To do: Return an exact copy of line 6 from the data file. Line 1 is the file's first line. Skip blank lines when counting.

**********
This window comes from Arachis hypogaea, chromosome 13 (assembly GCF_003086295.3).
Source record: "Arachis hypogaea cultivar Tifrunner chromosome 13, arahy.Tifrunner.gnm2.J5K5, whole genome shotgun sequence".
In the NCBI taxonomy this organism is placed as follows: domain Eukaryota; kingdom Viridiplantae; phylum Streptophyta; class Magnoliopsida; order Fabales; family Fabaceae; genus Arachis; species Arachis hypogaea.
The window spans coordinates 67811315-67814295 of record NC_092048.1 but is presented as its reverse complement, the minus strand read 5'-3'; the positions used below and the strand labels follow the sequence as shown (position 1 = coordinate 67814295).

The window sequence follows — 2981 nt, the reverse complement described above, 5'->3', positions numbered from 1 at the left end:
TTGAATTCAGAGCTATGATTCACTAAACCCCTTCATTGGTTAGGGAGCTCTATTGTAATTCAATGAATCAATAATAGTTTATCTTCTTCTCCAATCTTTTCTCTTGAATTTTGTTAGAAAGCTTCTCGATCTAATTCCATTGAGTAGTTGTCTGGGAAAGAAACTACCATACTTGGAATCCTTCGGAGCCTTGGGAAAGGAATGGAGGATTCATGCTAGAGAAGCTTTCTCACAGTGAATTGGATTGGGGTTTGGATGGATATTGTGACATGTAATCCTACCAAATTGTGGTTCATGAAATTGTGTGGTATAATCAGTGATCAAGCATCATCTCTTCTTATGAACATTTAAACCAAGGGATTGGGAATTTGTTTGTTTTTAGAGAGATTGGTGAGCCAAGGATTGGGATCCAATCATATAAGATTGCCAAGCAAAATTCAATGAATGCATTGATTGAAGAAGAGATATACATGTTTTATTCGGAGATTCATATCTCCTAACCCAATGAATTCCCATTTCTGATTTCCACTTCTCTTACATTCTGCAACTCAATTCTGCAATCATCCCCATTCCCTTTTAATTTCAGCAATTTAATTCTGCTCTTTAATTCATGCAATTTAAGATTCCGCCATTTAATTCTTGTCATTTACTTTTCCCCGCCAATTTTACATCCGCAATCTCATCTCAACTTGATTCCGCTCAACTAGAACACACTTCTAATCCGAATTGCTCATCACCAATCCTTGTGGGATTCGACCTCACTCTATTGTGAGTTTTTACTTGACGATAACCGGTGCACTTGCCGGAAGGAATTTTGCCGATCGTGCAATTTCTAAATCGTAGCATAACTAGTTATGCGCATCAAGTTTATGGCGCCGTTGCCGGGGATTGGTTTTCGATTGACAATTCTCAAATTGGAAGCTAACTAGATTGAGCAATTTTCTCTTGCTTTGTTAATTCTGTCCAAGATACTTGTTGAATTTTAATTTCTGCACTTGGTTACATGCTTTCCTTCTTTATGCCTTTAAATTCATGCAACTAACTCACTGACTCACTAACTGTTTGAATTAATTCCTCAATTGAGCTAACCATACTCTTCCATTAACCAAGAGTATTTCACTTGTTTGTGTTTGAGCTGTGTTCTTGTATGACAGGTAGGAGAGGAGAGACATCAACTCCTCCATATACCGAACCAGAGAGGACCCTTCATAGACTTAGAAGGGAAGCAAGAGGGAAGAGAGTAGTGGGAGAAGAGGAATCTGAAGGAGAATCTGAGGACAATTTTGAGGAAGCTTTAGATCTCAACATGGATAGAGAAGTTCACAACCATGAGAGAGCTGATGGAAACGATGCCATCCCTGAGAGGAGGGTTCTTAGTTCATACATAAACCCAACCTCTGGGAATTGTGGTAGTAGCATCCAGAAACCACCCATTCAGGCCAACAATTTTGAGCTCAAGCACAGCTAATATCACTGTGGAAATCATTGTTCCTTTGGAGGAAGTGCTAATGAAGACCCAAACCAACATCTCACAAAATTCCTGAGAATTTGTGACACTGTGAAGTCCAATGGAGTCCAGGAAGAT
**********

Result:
TTGAATTCAGAGCTATGATTCACTAAACCCCTTCATTGGTTAGGGAGCTCTATTGTAATTCAATGAATCAATAATAGTTTATCTTCTTCTCCAATCTTTTCTCTTGAATTTTGTTAGAAAGCTTCTCGATCTAATTCCATTGAGTAGTTGTCTGGGAAAGAAACTACCATACTTGGAATCCTTCGGAGCCTTGGGAAAGGAATGGAGGATTCATGCTAGAGAAGCTTTCTCACAGTGAATTGGATTGGGGTTTGGATGGATATTGTGACATGTAATCCTACCAAATTGTGGTTCATGAAATTGTGTGGTATAATCAGTGATCAAGCATCATCTCTTCTTATGAACATTTAAACCAAGGGATTGGGAATTTGTTTGTTTTTAGAGAGATTGGTGAGCCAAGGATTGGGATCCAATCATATAAGATTGCCAAGCAAAATTCAATGAATGCATTGATTGAAGAAGAGATATACATGTTTTATTCGGAGATTCATATCTCCTAACCCAATGAATTCCCATTTCTGATTTCCACTTCTCTTACATTCTGCAACTCAATTCTGCAATCATCCCCATTCCCTTTTAATTTCAGCAATTTAATTCTGCTCTTTAATTCATGCAATTTAAGATTCCGCCATTTAATTCTTGTCATTTACTTTTCCCCGCCAATTTTACATCCGCAATCTCATCTCAACTTGATTCCGCTCAACTAGAACACACTTCTAATCCGAATTGCTCATCACCAATCCTTGTGGGATTCGACCTCACTCTATTGTGAGTTTTTACTTGACGATAACCGGTGCACTTGCCGGAAGGAATTTTGCCGATCGTGCAATTTCTAAATCGTAGCATAACTAGTTATGCGCATCAAGTTTATGGCGCCGTTGCCGGGGATTGGTTTTCGATTGACAATTCTCAAATTGGAAGCTAACTAGATTGAGCAATTTTCTCTTGCTTTGTTAATTCTGTCCAAGATACTTGTTGAATTTTAATTTCTGCACTTGGTTACATGCTTTCCTTCTTTATGCCTTTAAATTCATGCAACTAACTCACTGACTCACTAACTGTTTGAATTAATTCCTCAATTGAGCTAACCATACTCTTCCATTAACCAAGAGTATTTCACTTGTTTGTGTTTGAGCTGTGTTCTTGTATGACAGGTAGGAGAGGAGAGACATCAACTCCTCCATATACCGAACCAGAGAGGACCCTTCATAGACTTAGAAGGGAAGCAAGAGGGAAGAGAGTAGTGGGAGAAGAGGAATCTGAAGGAGAATCTGAGGACAATTTTGAGGAAGCTTTAGATCTCAACATGGATAGAGAAGTTCACAACCATGAGAGAGCTGATGGAAACGATGCCATCCCTGAGAGGAGGGTTCTTAGTTCATACATAAACCCAACCTCTGGGAATTGTGGTAGTAGCATCCAGAAACCACCCATTCAGGCCAACAATTTTGAGCTCAAGCACAGCTAATATCACTGTGGAAATCATTGTTCCTTTGGAGGAAGTGCTAATGAAGACCCAAACCAACATCTCACAAAATTCCTGAGAATTTGTGACACTGTGAAGTCCAATGGAGTCCAGGAAGAT